--Doesn't the point... let's see, if the burden... the different... in the two different cases, in one, the plaintiff, I mean, the individual seeks... the higher standard in the Addington context is to protect the individual.
The lower standard in the criminal context is to protect the individual, because he has the burden of proving incompetence in the criminal case, and the State has the burden in the civil case.
Mr. Ravitz: That is correct, but again, that doesn't go into effect until the trial court has determined that after a period of time the individual who is being treated can no longer be continually treated.
Unknown Speaker: But in either case there is a presumption of competency that most jurisdictions, if not all jurisdictions, recognize, I take it.
Mr. Ravitz: That is correct, Justice--
Unknown Speaker: And Addington said that presumption of competency is sufficiently valid that we're going to require clear and convincing evidence to overcome it, and it seems to me that's all that Oklahoma is saying here, is that we are giving... we are giving substance, we are giving recognition, we are giving force to the presumption of competency.
Now, I recognize that you can have different standards for commitment than for assisting counsel at your trial and so forth, but leaving that aside, it seems to me that what Oklahoma is doing is giving vigor and substance to the presumption of competency.
Mr. Ravitz: --Well, I think the presumption of competency and the State interest is adequately protected where... in what Medina did, where the defense must come forward with all evidence.
They must paint a portrait to the fact-finder that this particular person is more likely than not incompetent, and if the fact-finder does not... is not convinced of that, regardless, based on the presumption of competency or for whatever reason, the fact-finder is going to conclude that the individual is competent.
In fact, what this particular standard does is allow people that... a fact-finder, the trial judge himself, he looks at this person and he says, this person is more than likely incompetent to stand trial.
That's what I think in my mind from all this evidence.
Yet because of the clear and convincing standard, I'm not clear and convincingly convinced, so therefore I am not going to find this person incompetent, and this person is going to have to go through trial.
Unknown Speaker: The Court of Criminal Appeals mentioned what it thought was a propensity of some defendants to malinger in this area as a justification for the clear and convincing standard.
What is your response to that?
Mr. Ravitz: First of all, if the court concludes, Mr. Chief Justice, that as a matter of fact the individual is malingering, the court's going to conclude that the defendant hasn't met his burden of proof under a preponderance.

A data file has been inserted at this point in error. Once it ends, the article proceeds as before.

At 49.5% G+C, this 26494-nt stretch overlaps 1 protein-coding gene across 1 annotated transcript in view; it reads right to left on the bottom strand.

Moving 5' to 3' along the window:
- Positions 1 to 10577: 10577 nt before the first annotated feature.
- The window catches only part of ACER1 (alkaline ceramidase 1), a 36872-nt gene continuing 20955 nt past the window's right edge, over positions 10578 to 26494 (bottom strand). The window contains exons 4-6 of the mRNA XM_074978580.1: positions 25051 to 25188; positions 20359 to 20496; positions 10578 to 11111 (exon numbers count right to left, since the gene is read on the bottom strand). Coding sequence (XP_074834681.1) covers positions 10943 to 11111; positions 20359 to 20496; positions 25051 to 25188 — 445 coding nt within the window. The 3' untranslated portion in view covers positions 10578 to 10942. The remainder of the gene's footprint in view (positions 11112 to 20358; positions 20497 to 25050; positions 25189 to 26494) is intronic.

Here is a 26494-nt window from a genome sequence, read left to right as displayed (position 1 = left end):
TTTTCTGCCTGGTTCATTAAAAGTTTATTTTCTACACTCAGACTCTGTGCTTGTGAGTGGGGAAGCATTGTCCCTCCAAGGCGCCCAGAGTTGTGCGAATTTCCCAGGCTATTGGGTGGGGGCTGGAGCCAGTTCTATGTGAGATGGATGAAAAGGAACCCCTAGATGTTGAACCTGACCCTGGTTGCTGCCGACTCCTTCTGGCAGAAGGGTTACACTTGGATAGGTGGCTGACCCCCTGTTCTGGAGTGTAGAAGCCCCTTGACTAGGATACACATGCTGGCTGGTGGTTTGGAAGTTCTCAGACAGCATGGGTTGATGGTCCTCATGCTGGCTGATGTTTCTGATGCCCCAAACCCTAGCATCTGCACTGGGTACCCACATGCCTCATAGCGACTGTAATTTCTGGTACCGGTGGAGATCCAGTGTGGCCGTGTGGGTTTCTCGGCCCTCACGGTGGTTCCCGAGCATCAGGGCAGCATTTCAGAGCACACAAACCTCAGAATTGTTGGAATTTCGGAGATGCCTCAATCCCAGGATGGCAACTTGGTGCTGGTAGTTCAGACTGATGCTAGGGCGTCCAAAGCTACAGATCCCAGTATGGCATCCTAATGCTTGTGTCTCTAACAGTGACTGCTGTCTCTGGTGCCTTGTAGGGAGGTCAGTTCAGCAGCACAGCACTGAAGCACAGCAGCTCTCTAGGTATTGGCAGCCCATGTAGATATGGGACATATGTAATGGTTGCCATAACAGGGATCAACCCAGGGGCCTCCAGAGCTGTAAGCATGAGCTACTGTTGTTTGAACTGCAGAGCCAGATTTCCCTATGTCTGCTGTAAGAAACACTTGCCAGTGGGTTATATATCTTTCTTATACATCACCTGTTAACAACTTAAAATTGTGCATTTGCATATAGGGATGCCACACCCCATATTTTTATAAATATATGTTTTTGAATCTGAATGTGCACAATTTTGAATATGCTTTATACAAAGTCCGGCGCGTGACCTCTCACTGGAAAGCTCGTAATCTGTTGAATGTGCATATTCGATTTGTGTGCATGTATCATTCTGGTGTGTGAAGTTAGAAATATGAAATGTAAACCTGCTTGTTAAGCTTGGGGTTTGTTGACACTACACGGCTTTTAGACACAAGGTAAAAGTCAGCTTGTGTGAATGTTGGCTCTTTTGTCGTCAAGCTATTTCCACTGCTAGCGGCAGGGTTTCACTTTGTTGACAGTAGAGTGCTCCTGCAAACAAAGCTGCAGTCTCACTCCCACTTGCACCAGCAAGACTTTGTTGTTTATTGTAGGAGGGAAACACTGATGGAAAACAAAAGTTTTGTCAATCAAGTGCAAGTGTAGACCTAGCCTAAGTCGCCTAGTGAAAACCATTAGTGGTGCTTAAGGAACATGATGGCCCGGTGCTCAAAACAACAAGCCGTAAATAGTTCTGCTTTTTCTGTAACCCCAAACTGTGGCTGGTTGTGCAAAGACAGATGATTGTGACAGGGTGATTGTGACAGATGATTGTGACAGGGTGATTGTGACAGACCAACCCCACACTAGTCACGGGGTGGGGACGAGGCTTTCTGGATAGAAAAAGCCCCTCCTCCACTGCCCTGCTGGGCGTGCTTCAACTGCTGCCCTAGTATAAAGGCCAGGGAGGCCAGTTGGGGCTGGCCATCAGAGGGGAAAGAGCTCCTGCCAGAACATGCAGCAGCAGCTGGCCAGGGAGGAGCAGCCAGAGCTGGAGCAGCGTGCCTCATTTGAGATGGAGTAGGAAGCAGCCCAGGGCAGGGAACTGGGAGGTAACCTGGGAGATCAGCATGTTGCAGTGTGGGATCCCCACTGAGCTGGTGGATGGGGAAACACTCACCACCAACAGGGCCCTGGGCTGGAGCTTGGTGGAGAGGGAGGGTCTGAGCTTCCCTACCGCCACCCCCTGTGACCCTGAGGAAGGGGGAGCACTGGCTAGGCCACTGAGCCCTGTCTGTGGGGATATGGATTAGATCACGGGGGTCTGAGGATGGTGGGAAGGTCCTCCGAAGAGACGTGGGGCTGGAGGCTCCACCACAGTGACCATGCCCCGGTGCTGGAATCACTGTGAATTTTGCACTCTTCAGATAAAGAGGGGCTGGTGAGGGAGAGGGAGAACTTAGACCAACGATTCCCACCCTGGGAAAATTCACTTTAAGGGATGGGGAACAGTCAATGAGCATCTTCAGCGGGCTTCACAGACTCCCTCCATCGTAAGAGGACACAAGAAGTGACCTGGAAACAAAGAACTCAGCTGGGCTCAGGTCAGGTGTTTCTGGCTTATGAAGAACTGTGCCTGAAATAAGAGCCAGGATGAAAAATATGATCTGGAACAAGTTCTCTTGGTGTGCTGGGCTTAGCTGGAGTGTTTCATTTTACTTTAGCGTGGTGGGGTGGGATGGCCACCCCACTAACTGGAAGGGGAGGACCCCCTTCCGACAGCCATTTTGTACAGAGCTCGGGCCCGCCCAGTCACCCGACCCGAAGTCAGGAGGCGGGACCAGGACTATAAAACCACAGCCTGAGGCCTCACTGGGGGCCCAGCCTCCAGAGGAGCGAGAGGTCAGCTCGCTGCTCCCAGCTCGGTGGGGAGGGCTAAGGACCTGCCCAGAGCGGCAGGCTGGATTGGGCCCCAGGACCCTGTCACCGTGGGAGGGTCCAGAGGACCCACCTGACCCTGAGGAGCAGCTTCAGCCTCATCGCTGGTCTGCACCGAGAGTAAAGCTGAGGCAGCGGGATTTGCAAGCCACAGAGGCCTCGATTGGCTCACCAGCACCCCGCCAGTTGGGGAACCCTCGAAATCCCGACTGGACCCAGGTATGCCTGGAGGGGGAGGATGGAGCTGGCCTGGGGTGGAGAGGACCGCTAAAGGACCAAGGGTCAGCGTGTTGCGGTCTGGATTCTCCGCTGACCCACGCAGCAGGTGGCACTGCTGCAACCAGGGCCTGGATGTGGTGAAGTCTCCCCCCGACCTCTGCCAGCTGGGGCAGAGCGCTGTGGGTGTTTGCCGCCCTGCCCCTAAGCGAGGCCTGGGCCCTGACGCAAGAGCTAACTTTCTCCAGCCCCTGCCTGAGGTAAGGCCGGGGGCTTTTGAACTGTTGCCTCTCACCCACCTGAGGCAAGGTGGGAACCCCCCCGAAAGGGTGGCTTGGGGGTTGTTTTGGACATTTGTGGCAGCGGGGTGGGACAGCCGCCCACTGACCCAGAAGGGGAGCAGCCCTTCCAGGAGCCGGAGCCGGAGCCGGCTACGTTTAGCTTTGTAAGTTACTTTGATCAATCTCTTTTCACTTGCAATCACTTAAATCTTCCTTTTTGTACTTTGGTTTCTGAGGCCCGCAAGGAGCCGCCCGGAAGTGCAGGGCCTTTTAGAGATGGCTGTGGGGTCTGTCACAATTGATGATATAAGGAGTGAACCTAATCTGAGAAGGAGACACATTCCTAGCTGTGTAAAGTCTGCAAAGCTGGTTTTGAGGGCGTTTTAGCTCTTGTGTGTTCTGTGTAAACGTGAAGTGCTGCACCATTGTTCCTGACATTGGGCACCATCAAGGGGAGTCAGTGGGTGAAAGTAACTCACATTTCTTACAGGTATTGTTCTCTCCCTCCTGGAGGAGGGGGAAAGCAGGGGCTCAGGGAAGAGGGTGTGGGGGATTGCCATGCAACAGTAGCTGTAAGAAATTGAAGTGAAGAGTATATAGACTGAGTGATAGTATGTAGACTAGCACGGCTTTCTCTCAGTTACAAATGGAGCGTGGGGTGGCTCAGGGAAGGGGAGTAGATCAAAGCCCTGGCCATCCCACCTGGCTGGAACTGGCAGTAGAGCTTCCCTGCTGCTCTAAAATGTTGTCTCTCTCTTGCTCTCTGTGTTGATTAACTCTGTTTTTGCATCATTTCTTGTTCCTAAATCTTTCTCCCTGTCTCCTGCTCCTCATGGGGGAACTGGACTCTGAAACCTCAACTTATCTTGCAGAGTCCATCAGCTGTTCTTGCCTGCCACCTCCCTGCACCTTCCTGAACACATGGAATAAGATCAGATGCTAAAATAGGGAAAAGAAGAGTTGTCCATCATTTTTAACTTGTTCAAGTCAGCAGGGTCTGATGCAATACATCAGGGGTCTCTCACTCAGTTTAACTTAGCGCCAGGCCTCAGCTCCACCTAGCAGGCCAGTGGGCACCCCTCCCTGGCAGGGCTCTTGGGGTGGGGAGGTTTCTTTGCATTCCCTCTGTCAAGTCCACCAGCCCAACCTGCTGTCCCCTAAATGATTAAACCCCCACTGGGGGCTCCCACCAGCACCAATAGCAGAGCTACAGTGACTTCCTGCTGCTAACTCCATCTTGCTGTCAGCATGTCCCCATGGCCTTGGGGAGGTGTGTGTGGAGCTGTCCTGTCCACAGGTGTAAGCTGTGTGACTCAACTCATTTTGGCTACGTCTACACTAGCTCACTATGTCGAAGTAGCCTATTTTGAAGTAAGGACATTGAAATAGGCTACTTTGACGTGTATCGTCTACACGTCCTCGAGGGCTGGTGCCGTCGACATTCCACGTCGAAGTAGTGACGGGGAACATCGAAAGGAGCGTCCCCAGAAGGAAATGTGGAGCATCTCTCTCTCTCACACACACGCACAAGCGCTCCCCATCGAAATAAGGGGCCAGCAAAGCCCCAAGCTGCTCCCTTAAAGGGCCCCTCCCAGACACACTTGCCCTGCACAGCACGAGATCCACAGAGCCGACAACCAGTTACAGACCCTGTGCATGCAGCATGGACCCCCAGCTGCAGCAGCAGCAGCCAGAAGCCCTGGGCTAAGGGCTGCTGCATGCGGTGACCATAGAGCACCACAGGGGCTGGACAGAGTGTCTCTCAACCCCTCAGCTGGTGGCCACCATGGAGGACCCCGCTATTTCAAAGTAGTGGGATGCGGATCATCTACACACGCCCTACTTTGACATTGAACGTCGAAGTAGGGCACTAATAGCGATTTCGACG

Unknown Speaker: Yes, but it's quite possible that a... the trial judge may feel, I can't say for sure that this person is malingering, but if I had to do it by a preponderance standard, I would have to say he's incompetent, but clear and convincing, I can say I think he's competent, and can't a State court adopt a rule of burden of proof to adjust for that sort of thing, the possibility of malingering, even though it's not... you can't show it in a particular case?
Mr. Ravitz: Raising the standard of proof does not facilitate a more accurate finding of malingering.
Let's take the situation where we have 100 incompetent individuals, okay, 5 of whom are malingerers, okay, 95 of whom are not.
As we raise the level of certainty requiring an incompetency finding, let's assume that 20 individuals are thereafter now found competent, one-fifth of the individuals by virtue of the raising of the standard.
How many malingerers?
Let's assume we had 5 malingerers out of this 100, as I said.
How many malingerers will we have identified?
Well, if we do, an odd one, and at what cost?
At what cost to the fundamental right not to be tried while incompetent, because incompetents, if you go to trial while you're incompetent... Cooper sat there for 2-1/2 weeks in orange coveralls never even talking to his attorneys.
It was obvious that he was scared of his attorneys from the testimony of the experts, yet Cooper went to trial.
Cooper couldn't assist in his defense.
Cooper could not tell his lawyers why the act was done, how it was done, was anybody with him, the degree of culpability.
Competence is necessary to protect all sorts of fundamental rights that are implicit in the trial itself.
Unknown Speaker: Well, you're basing your argument on the Due Process Clause?
Mr. Ravitz: That is correct, Justice O'Connor.
Unknown Speaker: Are you not pressing any Eighth Amendment claim here?
Mr. Ravitz: I think--
Unknown Speaker: There's some language in your brief, but I thought it ought to be clear.
You're basically resting on the Due Process Clause.
Mr. Ravitz: --I think this Court has recognized that--
Unknown Speaker: Yes or no?